One of Ireland’s GEMs
As an Irishman living in Scotland I find I get the best of both worlds – the challenging links courses in the notorious “home of golf” and also the hidden gems nestled in the Irish countryside – and what a beautiful countryside it is.
Having played a number of different courses throughout Ireland, I contacted some of the golfing network I’d built over the years to see about playing their home course – Enniscrone on the North West of Ireland, a small seaside village between Sligo and Ballina. Enniscrone Golf Club, a championship links, lays in the headland of Killala Bay and the mouth of the River Moy Estuary with some exposure to the Atlantic Ocean.
Driving down from Belfast, we took the scenic route and crossed through around 7 different counties, along peat lined roads and eventually to the seaside village of Enniscrone (or Inishcrone as it is known in Ireland). The course itself is set right on the Wild Atlantic Way with fantastic views of Ireland and out to the Atlantic Ocean with some holes sheltered by imposing sand dunes covered in marron grass – a lovely sight to see.
I had booked to play two rounds of golf at Enniscrone Dunes as part of a four ball, one of which was a member of the course. We teed off late morning for the first round with the weather being kind to us for October – a slight breeze but dry conditions. I have to admit, the first hole is intimidating with the clubhouse and out-of-bounds down the right hand side of the hole – I played right centre and was let down by my approach to the green which made for an overall six on the par 4 hole. I didn’t let this impact the remainder of my round.
For me the most difficult part of Enniscrone Dunes was the 15th “The Strand” hole. The tee shot requires accuracy and distance from the White Tees – ball placement on the right side of the fairway gives clear access to the green which is slightly dog legged left. The green has run off right and left and is on three levels – I ended up with a 5 here (a par 4 hole) which I was pleased with.
The best part of the course for me was holes 1 to 6 and 11-18. These particular holes ran through the sand dunes and a number had unspoilt views out to the Atlantic Ocean and peninsula of land on the other side of the estuary. The course overall is fantastic, but holes 7 to 10 for me weren’t as dramatic in the use of the various undulations created on the fairways of the other holes through the dunes.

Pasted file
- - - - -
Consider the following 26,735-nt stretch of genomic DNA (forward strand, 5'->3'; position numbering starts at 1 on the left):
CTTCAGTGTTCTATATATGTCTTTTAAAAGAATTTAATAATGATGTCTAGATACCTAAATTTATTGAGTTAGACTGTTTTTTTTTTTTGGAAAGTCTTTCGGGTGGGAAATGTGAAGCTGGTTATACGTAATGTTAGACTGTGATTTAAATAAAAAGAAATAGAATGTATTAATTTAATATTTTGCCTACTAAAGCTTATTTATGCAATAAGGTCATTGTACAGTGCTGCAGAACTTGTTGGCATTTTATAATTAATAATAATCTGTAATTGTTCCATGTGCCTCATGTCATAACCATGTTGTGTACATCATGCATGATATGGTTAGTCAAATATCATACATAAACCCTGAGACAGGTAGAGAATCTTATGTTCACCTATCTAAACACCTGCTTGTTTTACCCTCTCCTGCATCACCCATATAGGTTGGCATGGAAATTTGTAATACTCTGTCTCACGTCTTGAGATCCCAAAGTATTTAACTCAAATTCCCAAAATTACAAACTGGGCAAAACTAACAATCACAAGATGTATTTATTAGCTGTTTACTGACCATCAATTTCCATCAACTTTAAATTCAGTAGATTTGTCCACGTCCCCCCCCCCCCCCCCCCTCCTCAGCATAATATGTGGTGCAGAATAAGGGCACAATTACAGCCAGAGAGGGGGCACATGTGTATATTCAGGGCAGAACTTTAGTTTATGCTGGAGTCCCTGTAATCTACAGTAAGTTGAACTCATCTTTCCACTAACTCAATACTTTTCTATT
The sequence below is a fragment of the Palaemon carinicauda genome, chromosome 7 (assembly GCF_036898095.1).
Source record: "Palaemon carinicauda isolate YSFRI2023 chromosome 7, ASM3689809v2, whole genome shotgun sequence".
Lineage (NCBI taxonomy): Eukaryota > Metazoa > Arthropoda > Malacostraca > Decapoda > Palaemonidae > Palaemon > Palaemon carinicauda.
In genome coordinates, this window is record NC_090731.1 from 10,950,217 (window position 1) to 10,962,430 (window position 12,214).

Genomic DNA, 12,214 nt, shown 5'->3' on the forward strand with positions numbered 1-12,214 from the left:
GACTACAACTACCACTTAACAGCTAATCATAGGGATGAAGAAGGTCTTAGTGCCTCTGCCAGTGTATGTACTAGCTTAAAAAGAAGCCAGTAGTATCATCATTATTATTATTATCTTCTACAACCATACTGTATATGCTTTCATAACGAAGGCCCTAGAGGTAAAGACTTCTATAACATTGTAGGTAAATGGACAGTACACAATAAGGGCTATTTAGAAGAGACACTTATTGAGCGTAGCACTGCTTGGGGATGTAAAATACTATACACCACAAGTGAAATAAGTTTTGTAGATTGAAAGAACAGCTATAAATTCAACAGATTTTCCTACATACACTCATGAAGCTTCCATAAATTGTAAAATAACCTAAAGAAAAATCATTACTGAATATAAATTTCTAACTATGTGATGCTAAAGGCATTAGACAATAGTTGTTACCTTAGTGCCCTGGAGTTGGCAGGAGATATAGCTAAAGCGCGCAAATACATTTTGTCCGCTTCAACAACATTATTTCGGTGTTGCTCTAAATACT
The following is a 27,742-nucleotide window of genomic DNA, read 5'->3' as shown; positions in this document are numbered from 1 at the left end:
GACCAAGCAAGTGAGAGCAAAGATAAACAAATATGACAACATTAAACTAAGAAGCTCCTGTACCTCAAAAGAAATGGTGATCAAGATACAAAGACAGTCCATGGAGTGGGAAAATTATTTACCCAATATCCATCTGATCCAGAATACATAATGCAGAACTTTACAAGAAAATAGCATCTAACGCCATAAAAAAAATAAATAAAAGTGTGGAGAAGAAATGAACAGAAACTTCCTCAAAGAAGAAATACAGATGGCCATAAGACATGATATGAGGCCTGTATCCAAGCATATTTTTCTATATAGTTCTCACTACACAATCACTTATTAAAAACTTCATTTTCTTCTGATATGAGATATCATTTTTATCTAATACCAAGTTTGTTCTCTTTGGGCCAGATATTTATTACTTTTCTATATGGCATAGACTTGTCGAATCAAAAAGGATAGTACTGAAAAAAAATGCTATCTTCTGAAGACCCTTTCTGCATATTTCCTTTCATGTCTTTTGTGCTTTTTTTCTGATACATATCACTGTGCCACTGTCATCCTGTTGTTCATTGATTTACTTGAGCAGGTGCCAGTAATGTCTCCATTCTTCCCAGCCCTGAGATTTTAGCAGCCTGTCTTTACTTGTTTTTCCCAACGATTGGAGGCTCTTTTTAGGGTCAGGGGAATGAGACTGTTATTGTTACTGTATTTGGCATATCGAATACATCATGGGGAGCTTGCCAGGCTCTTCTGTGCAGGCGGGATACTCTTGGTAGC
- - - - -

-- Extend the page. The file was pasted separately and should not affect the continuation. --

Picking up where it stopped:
Enniscrone Golf Course is celebrating 100 years of Links golf and if you haven’t played it yet, I would highly recommend it. It is a beautiful location and, like most places in Ireland, the people are friendly and happy to accommodate you. The course is a great links course which is a test for any standard of golfer. The best advice I can give would be to try and play with a local member, as the knowledge of the course is second to none in trying to navigate the fairways, greens and sometimes, blind shots! I played in October where the weather was still kind and the course was in fantastic condition.
Lots of airbnbs around the area (we stayed in the Cahermore Holiday Village) or hotels locally and the Pilot Bar is worth a visit for a traditional Irish feed and a pint of Guinness after a good round of golf!
The Creation of Golf Even More
Q: How did Golf Even More come to be?
I’m a keen golfer and golf tourist, when I’m on holiday or planning a holiday, I try to play at least a few different courses – sometimes I find a gem and don’t change course! Occasionally, when playing on new courses the starter or pro shop would place me along with other golfers – visitors or or members who know the course. This was where the idea came from, the desire to play new courses and that the ideal situation of playing a new course was one where a member could be a guide on the course and a companion.
Q: You seem like a keen golfer! How long have you been playing for?
Having grown up in Ireland golf was not a sport that any of my family or friends played, nor was there a course close by. In my early years it was football and rugby that were my passions. When I moved to Scotland (the home of golf!) I played rugby and was introduced to golf as an “out of season” sport. My interest continued and when my rugby career ended (it has to at some point!) golf became my competitive sport. One failure at an early stage was not having a coach that has been a lesson learnt. Two others were patience and the need for practice.
Q: Of all the courses you have played, what is your all-time favourite?
I have played quirky courses where there is an honesty box to pay and play, cows roaming along the fairways with electric fencing protecting the greens- what’s the ruling on landing on a cow pat?! I have also played some of the top courses; St Andrews Old Course, which is nostalgic but not the greatest links course in my opinion, two courses in Ireland Royal Portrush and Ballyliffin Glashedy are two wonderful courses – with Ballyliffin having shown the beauty of the course hosting the Irish Open.